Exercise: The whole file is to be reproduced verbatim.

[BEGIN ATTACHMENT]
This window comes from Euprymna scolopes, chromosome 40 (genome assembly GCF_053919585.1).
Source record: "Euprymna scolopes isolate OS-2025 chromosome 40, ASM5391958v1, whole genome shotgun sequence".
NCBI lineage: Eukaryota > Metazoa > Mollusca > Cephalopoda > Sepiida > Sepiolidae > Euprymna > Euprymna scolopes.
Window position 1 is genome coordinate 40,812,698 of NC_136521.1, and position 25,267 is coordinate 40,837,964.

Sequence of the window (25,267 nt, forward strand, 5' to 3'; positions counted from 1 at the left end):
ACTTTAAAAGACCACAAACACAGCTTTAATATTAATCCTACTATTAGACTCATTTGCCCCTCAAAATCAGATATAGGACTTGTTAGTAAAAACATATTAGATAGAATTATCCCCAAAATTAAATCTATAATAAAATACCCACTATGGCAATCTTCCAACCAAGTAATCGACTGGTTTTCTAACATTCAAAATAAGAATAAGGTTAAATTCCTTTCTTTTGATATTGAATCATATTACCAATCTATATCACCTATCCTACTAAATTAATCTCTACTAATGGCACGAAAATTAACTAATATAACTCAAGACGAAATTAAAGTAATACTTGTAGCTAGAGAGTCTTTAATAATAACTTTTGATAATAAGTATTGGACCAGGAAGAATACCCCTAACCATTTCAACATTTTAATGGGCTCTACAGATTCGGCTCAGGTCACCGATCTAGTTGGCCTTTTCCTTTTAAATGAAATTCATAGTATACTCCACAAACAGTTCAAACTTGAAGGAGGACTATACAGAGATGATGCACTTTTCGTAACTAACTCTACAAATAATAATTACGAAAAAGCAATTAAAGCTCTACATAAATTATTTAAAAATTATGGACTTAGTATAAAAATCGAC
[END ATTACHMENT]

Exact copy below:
This window comes from Euprymna scolopes, chromosome 40 (genome assembly GCF_053919585.1).
Source record: "Euprymna scolopes isolate OS-2025 chromosome 40, ASM5391958v1, whole genome shotgun sequence".
NCBI lineage: Eukaryota > Metazoa > Mollusca > Cephalopoda > Sepiida > Sepiolidae > Euprymna > Euprymna scolopes.
Window position 1 is genome coordinate 40,812,698 of NC_136521.1, and position 25,267 is coordinate 40,837,964.

Sequence of the window (25,267 nt, forward strand, 5' to 3'; positions counted from 1 at the left end):
ACTTTAAAAGACCACAAACACAGCTTTAATATTAATCCTACTATTAGACTCATTTGCCCCTCAAAATCAGATATAGGACTTGTTAGTAAAAACATATTAGATAGAATTATCCCCAAAATTAAATCTATAATAAAATACCCACTATGGCAATCTTCCAACCAAGTAATCGACTGGTTTTCTAACATTCAAAATAAGAATAAGGTTAAATTCCTTTCTTTTGATATTGAATCATATTACCAATCTATATCACCTATCCTACTAAATTAATCTCTACTAATGGCACGAAAATTAACTAATATAACTCAAGACGAAATTAAAGTAATACTTGTAGCTAGAGAGTCTTTAATAATAACTTTTGATAATAAGTATTGGACCAGGAAGAATACCCCTAACCATTTCAACATTTTAATGGGCTCTACAGATTCGGCTCAGGTCACCGATCTAGTTGGCCTTTTCCTTTTAAATGAAATTCATAGTATACTCCACAAACAGTTCAAACTTGAAGGAGGACTATACAGAGATGATGCACTTTTCGTAACTAACTCTACAAATAATAATTACGAAAAAGCAATTAAAGCTCTACATAAATTATTTAAAAATTATGGACTTAGTATAAAAATCGAC